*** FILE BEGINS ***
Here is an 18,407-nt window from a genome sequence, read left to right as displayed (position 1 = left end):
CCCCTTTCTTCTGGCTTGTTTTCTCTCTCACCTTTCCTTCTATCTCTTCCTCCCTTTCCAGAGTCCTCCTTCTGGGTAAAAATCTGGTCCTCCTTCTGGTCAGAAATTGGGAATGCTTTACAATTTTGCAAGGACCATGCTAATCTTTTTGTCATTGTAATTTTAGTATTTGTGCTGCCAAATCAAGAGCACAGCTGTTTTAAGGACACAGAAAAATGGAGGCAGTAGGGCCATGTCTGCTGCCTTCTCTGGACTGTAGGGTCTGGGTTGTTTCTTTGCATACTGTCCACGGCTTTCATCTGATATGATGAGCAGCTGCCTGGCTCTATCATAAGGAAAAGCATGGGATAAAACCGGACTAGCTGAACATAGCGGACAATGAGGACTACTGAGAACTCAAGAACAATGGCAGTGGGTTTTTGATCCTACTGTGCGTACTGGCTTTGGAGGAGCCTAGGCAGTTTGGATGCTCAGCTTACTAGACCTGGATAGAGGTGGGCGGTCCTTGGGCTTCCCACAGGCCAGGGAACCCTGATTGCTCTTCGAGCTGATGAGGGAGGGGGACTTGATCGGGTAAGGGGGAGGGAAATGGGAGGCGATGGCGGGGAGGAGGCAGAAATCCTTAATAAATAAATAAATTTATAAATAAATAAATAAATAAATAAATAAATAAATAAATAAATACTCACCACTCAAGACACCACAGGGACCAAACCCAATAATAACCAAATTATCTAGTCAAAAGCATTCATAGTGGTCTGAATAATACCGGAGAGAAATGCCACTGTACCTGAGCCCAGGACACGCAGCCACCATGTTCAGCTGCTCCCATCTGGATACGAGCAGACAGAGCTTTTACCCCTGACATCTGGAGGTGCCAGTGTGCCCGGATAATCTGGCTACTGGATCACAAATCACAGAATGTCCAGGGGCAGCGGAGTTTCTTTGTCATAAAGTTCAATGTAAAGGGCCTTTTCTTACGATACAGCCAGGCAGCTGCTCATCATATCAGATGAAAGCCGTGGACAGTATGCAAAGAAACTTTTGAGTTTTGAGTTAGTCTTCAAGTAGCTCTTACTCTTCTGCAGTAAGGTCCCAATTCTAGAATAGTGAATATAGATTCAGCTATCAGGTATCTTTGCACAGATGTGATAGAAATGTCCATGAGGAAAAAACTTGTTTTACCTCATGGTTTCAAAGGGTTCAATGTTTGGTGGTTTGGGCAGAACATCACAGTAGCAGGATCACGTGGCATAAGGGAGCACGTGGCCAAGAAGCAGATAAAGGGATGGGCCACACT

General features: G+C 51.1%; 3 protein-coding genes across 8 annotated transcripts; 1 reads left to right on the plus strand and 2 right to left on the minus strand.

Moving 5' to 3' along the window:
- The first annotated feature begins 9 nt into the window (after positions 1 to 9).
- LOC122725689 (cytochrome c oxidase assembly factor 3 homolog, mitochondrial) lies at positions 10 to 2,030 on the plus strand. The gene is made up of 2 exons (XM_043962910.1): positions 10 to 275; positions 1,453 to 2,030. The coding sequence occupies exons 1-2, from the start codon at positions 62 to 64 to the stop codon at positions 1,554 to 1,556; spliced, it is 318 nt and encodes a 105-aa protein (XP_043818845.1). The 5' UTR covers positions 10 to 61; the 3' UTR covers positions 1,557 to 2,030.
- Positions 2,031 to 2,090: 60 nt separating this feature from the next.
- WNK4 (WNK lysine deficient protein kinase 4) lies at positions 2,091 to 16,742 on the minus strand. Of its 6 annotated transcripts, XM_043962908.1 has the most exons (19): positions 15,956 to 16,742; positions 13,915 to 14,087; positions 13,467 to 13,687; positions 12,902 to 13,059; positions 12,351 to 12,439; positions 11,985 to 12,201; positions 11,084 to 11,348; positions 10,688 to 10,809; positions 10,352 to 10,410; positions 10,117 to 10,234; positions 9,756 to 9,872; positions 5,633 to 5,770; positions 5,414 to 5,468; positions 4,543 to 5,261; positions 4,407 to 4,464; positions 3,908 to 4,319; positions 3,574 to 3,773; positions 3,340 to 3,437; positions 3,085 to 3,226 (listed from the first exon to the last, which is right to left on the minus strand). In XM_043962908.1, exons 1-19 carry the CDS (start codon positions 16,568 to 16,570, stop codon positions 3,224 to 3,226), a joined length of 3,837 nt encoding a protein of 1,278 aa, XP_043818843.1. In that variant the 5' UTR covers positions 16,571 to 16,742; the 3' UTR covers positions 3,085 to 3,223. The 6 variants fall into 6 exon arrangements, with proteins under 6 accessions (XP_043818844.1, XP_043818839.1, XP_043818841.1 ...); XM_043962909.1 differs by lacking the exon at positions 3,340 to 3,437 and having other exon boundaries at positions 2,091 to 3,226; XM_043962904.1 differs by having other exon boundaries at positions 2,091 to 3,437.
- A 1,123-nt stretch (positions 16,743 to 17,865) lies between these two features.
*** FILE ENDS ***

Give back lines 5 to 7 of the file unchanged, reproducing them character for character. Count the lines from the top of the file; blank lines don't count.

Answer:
- The first annotated feature begins 9 nt into the window (after positions 1 to 9).
- LOC122725689 (cytochrome c oxidase assembly factor 3 homolog, mitochondrial) lies at positions 10 to 2,030 on the plus strand. The gene is made up of 2 exons (XM_043962910.1): positions 10 to 275; positions 1,453 to 2,030. The coding sequence occupies exons 1-2, from the start codon at positions 62 to 64 to the stop codon at positions 1,554 to 1,556; spliced, it is 318 nt and encodes a 105-aa protein (XP_043818845.1). The 5' UTR covers positions 10 to 61; the 3' UTR covers positions 1,557 to 2,030.
- Positions 2,031 to 2,090: 60 nt separating this feature from the next.